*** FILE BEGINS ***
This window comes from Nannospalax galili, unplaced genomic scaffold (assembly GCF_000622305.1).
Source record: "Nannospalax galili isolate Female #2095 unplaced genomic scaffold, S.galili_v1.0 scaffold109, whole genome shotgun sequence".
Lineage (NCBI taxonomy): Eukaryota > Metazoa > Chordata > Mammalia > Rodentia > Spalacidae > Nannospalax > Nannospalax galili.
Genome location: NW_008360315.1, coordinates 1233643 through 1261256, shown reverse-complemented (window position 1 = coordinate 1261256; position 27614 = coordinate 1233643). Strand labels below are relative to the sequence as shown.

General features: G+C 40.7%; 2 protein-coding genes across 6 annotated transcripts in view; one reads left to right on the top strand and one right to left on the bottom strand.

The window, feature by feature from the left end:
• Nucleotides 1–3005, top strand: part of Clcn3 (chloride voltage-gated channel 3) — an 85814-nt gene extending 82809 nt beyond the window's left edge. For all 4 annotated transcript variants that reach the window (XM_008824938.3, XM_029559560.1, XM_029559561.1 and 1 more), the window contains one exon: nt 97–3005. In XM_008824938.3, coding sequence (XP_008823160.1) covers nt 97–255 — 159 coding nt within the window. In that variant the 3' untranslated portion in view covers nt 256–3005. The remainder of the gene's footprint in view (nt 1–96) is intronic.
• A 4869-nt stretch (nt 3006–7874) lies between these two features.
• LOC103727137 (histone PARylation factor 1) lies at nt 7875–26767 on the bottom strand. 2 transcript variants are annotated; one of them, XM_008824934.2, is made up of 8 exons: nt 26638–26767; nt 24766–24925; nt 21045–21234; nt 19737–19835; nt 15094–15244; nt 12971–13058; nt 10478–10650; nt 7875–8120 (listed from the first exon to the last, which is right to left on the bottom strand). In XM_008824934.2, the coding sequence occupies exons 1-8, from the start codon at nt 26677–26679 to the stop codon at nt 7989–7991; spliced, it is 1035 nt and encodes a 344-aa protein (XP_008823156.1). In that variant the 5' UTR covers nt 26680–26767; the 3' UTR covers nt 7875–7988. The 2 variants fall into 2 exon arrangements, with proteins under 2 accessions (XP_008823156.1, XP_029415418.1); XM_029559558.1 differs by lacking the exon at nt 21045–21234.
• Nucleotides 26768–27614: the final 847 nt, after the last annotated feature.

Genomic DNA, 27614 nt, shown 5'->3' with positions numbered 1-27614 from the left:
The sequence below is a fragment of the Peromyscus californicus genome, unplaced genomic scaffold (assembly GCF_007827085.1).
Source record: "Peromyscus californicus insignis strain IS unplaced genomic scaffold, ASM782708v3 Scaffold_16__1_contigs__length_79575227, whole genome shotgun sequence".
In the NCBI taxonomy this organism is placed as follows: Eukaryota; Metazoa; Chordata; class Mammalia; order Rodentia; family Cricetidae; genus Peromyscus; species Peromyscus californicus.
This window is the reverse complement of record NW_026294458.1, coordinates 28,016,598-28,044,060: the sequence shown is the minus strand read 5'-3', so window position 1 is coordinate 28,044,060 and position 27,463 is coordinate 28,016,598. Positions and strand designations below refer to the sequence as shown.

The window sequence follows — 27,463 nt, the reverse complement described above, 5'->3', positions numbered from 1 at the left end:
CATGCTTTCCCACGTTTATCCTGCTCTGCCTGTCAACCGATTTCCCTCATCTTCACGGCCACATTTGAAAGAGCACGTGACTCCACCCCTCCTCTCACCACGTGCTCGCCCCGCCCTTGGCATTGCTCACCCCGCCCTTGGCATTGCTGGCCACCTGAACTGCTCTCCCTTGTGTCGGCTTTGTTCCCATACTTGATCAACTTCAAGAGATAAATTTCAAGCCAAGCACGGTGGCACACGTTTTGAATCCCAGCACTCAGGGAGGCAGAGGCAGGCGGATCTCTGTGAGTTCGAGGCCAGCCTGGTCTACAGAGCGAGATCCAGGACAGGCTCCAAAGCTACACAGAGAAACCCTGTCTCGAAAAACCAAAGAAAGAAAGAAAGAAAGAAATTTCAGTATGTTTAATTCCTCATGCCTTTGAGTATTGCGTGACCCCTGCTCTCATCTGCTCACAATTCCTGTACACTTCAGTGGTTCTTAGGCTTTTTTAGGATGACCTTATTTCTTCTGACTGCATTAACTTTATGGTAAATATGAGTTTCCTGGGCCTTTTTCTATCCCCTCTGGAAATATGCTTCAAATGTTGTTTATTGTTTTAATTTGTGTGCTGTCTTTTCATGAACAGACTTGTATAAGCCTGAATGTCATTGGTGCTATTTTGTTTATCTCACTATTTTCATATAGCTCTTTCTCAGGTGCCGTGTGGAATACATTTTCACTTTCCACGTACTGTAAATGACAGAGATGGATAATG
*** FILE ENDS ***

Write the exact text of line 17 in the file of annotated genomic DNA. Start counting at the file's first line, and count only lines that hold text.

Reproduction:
CATGCTTTCCCACGTTTATCCTGCTCTGCCTGTCAACCGATTTCCCTCATCTTCACGGCCACATTTGAAAGAGCACGTGACTCCACCCCTCCTCTCACCACGTGCTCGCCCCGCCCTTGGCATTGCTCACCCCGCCCTTGGCATTGCTGGCCACCTGAACTGCTCTCCCTTGTGTCGGCTTTGTTCCCATACTTGATCAACTTCAAGAGATAAATTTCAAGCCAAGCACGGTGGCACACGTTTTGAATCCCAGCACTCAGGGAGGCAGAGGCAGGCGGATCTCTGTGAGTTCGAGGCCAGCCTGGTCTACAGAGCGAGATCCAGGACAGGCTCCAAAGCTACACAGAGAAACCCTGTCTCGAAAAACCAAAGAAAGAAAGAAAGAAAGAAATTTCAGTATGTTTAATTCCTCATGCCTTTGAGTATTGCGTGACCCCTGCTCTCATCTGCTCACAATTCCTGTACACTTCAGTGGTTCTTAGGCTTTTTTAGGATGACCTTATTTCTTCTGACTGCATTAACTTTATGGTAAATATGAGTTTCCTGGGCCTTTTTCTATCCCCTCTGGAAATATGCTTCAAATGTTGTTTATTGTTTTAATTTGTGTGCTGTCTTTTCATGAACAGACTTGTATAAGCCTGAATGTCATTGGTGCTATTTTGTTTATCTCACTATTTTCATATAGCTCTTTCTCAGGTGCCGTGTGGAATACATTTTCACTTTCCACGTACTGTAAATGACAGAGATGGATAATG